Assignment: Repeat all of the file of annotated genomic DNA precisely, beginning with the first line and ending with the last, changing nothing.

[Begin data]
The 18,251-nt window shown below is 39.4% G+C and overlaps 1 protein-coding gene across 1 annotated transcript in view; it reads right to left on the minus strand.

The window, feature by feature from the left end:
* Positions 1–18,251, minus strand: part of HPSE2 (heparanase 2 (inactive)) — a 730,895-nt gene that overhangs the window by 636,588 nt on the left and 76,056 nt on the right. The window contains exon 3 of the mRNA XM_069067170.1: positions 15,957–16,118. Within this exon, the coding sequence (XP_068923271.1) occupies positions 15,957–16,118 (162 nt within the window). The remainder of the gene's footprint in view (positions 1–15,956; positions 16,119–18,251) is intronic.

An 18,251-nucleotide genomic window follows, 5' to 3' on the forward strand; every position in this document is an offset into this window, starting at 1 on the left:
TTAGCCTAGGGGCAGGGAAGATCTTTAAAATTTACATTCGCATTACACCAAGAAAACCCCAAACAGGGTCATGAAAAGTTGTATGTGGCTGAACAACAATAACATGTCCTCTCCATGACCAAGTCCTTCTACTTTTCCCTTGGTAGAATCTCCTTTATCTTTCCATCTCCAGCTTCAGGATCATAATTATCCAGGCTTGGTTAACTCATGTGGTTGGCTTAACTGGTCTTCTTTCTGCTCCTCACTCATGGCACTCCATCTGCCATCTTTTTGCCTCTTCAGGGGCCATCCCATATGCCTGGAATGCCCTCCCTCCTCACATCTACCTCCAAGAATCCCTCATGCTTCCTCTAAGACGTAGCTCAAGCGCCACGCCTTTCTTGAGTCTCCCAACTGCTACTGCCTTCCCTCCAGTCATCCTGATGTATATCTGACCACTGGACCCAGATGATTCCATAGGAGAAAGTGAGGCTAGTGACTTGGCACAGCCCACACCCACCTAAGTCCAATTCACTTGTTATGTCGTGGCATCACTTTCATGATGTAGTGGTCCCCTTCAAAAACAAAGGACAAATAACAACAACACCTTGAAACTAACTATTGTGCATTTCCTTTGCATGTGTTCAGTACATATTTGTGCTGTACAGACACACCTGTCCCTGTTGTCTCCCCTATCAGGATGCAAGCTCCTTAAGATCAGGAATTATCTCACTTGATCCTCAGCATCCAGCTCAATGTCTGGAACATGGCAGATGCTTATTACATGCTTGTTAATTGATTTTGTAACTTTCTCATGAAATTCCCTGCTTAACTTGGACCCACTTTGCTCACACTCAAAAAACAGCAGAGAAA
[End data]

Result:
The 18,251-nt window shown below is 39.4% G+C and overlaps 1 protein-coding gene across 1 annotated transcript in view; it reads right to left on the minus strand.

The window, feature by feature from the left end:
* Positions 1–18,251, minus strand: part of HPSE2 (heparanase 2 (inactive)) — a 730,895-nt gene that overhangs the window by 636,588 nt on the left and 76,056 nt on the right. The window contains exon 3 of the mRNA XM_069067170.1: positions 15,957–16,118. Within this exon, the coding sequence (XP_068923271.1) occupies positions 15,957–16,118 (162 nt within the window). The remainder of the gene's footprint in view (positions 1–15,956; positions 16,119–18,251) is intronic.

An 18,251-nucleotide genomic window follows, 5' to 3' on the forward strand; every position in this document is an offset into this window, starting at 1 on the left:
TTAGCCTAGGGGCAGGGAAGATCTTTAAAATTTACATTCGCATTACACCAAGAAAACCCCAAACAGGGTCATGAAAAGTTGTATGTGGCTGAACAACAATAACATGTCCTCTCCATGACCAAGTCCTTCTACTTTTCCCTTGGTAGAATCTCCTTTATCTTTCCATCTCCAGCTTCAGGATCATAATTATCCAGGCTTGGTTAACTCATGTGGTTGGCTTAACTGGTCTTCTTTCTGCTCCTCACTCATGGCACTCCATCTGCCATCTTTTTGCCTCTTCAGGGGCCATCCCATATGCCTGGAATGCCCTCCCTCCTCACATCTACCTCCAAGAATCCCTCATGCTTCCTCTAAGACGTAGCTCAAGCGCCACGCCTTTCTTGAGTCTCCCAACTGCTACTGCCTTCCCTCCAGTCATCCTGATGTATATCTGACCACTGGACCCAGATGATTCCATAGGAGAAAGTGAGGCTAGTGACTTGGCACAGCCCACACCCACCTAAGTCCAATTCACTTGTTATGTCGTGGCATCACTTTCATGATGTAGTGGTCCCCTTCAAAAACAAAGGACAAATAACAACAACACCTTGAAACTAACTATTGTGCATTTCCTTTGCATGTGTTCAGTACATATTTGTGCTGTACAGACACACCTGTCCCTGTTGTCTCCCCTATCAGGATGCAAGCTCCTTAAGATCAGGAATTATCTCACTTGATCCTCAGCATCCAGCTCAATGTCTGGAACATGGCAGATGCTTATTACATGCTTGTTAATTGATTTTGTAACTTTCTCATGAAATTCCCTGCTTAACTTGGACCCACTTTGCTCACACTCAAAAAACAGCAGAGAAA